We discovered some old ruins of an early christian church and Paleopolis Archeological Site. Paleopolis is the ancient city of Corfu founded in the 8th century B.C. You can stroll around the site to the the old watchtower that leads you past the temple of Athena, and joins the road to Mon Repos Palace. Just outside the palace can be seen extensive archaeological works, and inside the grounds a temple has been excavated.
The ancient city was an important trading post, and it is easy to imagine the ships of many tribes bringing their colourful wares, and bartering on the quayside.
We headed in a southerly direction from Corfu town to the Kanoni Peninsula. The name Kanoni (canon) is derived from the canons that were protecting the city at the entrance of the lagoon, once the main port of the island, one still standing as a reminder of its turbulent history.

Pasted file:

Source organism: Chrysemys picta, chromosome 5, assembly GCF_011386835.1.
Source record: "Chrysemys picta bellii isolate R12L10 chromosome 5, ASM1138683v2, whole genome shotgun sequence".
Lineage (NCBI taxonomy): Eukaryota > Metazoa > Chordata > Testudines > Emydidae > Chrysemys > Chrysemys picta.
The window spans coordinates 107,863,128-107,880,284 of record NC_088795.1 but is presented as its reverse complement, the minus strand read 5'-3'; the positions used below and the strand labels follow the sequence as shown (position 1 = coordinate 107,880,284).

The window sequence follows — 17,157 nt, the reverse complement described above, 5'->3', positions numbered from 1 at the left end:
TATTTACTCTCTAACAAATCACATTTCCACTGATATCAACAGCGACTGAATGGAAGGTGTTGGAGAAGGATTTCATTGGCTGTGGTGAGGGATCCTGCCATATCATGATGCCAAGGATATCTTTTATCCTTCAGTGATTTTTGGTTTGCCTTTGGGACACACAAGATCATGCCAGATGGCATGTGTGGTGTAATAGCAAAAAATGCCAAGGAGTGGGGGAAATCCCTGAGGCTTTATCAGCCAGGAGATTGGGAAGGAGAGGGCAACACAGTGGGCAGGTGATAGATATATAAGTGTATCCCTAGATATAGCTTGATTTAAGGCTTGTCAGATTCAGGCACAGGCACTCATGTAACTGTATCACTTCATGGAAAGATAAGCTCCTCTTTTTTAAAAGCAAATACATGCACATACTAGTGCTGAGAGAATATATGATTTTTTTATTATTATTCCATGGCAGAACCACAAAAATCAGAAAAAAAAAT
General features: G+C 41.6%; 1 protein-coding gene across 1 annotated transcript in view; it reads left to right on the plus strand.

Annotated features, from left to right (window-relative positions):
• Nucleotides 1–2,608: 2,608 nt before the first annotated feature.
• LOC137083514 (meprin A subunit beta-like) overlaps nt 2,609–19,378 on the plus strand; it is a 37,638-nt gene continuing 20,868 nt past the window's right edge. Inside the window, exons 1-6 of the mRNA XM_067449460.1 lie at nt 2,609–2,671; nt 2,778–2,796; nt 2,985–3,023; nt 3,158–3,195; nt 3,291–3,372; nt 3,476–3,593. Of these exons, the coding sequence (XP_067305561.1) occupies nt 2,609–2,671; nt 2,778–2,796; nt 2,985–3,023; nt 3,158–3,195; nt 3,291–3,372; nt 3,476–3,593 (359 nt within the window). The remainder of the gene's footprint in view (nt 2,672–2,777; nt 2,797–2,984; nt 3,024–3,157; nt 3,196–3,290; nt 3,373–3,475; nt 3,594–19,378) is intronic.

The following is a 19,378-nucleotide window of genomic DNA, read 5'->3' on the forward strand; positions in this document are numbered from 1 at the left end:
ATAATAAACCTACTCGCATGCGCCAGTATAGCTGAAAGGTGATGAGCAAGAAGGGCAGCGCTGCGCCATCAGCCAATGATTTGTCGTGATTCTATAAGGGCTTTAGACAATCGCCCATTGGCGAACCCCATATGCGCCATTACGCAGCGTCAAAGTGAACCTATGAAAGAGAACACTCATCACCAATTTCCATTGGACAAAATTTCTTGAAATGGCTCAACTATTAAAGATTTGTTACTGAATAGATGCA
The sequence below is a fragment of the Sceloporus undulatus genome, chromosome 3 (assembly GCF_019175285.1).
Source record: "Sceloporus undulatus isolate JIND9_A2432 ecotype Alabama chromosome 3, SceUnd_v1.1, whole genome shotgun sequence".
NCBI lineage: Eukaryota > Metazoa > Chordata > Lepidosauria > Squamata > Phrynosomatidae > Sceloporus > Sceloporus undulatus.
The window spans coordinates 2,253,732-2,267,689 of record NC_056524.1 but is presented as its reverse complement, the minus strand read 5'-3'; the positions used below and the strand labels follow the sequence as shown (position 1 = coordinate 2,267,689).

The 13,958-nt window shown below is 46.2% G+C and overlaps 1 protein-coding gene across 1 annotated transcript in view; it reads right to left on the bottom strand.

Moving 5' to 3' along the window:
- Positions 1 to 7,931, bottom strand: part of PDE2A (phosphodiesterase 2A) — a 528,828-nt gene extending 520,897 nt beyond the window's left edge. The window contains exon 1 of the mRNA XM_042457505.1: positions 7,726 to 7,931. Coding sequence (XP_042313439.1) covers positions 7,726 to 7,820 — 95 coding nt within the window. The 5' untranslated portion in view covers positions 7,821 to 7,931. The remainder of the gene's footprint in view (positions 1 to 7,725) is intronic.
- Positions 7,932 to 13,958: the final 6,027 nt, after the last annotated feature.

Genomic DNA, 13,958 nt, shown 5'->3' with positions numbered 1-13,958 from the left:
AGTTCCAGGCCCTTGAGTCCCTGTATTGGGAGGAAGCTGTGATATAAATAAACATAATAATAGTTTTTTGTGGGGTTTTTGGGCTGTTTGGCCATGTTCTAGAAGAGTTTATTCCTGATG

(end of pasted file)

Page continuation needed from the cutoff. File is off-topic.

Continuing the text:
Kanoni has lovely pebble beaches and also offers the most magnificent views of Mouse Island (Pontikonisi) with the monastery of the Panagia Vlacherna which is joined via a small bridge.
The area has many large hotels, restaurants, clubs and other shops that make Kanoni a thriving tourist destination, there is also the Corfu Casino housed in a hotel of the area.
We spent hours exploring the extensive grounds, buildings and museums of the Old Fortress, that is surrounded on three sides by sea. Strolling around the grounds it was hard to picture the Byzantines of the 12th century A.D. living within the walls of this fortress city. Later on during the 15th to 16th century the Venetians made modifications to the fortress before the British arrived.